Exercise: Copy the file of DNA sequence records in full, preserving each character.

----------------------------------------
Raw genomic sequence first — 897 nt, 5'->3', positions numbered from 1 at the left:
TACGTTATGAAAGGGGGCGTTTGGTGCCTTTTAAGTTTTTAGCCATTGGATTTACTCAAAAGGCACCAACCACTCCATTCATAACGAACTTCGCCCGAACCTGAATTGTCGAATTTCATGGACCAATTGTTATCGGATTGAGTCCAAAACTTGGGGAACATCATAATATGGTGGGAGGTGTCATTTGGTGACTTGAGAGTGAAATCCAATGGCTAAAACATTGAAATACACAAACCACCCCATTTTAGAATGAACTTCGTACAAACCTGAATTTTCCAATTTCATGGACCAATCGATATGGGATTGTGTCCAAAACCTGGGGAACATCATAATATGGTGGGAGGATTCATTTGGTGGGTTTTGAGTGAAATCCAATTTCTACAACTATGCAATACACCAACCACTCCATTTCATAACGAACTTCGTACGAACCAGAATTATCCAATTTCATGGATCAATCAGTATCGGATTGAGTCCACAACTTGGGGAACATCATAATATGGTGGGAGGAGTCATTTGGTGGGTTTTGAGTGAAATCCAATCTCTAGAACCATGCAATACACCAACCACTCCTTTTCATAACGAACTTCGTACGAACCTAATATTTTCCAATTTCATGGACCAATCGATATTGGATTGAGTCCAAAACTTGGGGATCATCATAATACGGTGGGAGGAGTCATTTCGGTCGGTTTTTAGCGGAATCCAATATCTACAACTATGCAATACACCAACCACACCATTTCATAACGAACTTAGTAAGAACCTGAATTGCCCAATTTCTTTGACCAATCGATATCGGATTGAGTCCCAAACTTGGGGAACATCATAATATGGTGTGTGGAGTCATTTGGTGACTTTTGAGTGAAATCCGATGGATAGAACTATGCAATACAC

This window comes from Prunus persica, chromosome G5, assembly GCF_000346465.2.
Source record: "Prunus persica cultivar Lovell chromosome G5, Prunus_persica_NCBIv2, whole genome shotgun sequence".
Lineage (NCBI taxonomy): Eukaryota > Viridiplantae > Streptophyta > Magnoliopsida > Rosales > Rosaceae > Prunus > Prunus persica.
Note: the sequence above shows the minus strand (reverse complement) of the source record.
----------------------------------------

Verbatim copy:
Raw genomic sequence first — 897 nt, 5'->3', positions numbered from 1 at the left:
TACGTTATGAAAGGGGGCGTTTGGTGCCTTTTAAGTTTTTAGCCATTGGATTTACTCAAAAGGCACCAACCACTCCATTCATAACGAACTTCGCCCGAACCTGAATTGTCGAATTTCATGGACCAATTGTTATCGGATTGAGTCCAAAACTTGGGGAACATCATAATATGGTGGGAGGTGTCATTTGGTGACTTGAGAGTGAAATCCAATGGCTAAAACATTGAAATACACAAACCACCCCATTTTAGAATGAACTTCGTACAAACCTGAATTTTCCAATTTCATGGACCAATCGATATGGGATTGTGTCCAAAACCTGGGGAACATCATAATATGGTGGGAGGATTCATTTGGTGGGTTTTGAGTGAAATCCAATTTCTACAACTATGCAATACACCAACCACTCCATTTCATAACGAACTTCGTACGAACCAGAATTATCCAATTTCATGGATCAATCAGTATCGGATTGAGTCCACAACTTGGGGAACATCATAATATGGTGGGAGGAGTCATTTGGTGGGTTTTGAGTGAAATCCAATCTCTAGAACCATGCAATACACCAACCACTCCTTTTCATAACGAACTTCGTACGAACCTAATATTTTCCAATTTCATGGACCAATCGATATTGGATTGAGTCCAAAACTTGGGGATCATCATAATACGGTGGGAGGAGTCATTTCGGTCGGTTTTTAGCGGAATCCAATATCTACAACTATGCAATACACCAACCACACCATTTCATAACGAACTTAGTAAGAACCTGAATTGCCCAATTTCTTTGACCAATCGATATCGGATTGAGTCCCAAACTTGGGGAACATCATAATATGGTGTGTGGAGTCATTTGGTGACTTTTGAGTGAAATCCGATGGATAGAACTATGCAATACAC

This window comes from Prunus persica, chromosome G5, assembly GCF_000346465.2.
Source record: "Prunus persica cultivar Lovell chromosome G5, Prunus_persica_NCBIv2, whole genome shotgun sequence".
Lineage (NCBI taxonomy): Eukaryota > Viridiplantae > Streptophyta > Magnoliopsida > Rosales > Rosaceae > Prunus > Prunus persica.
Note: the sequence above shows the minus strand (reverse complement) of the source record.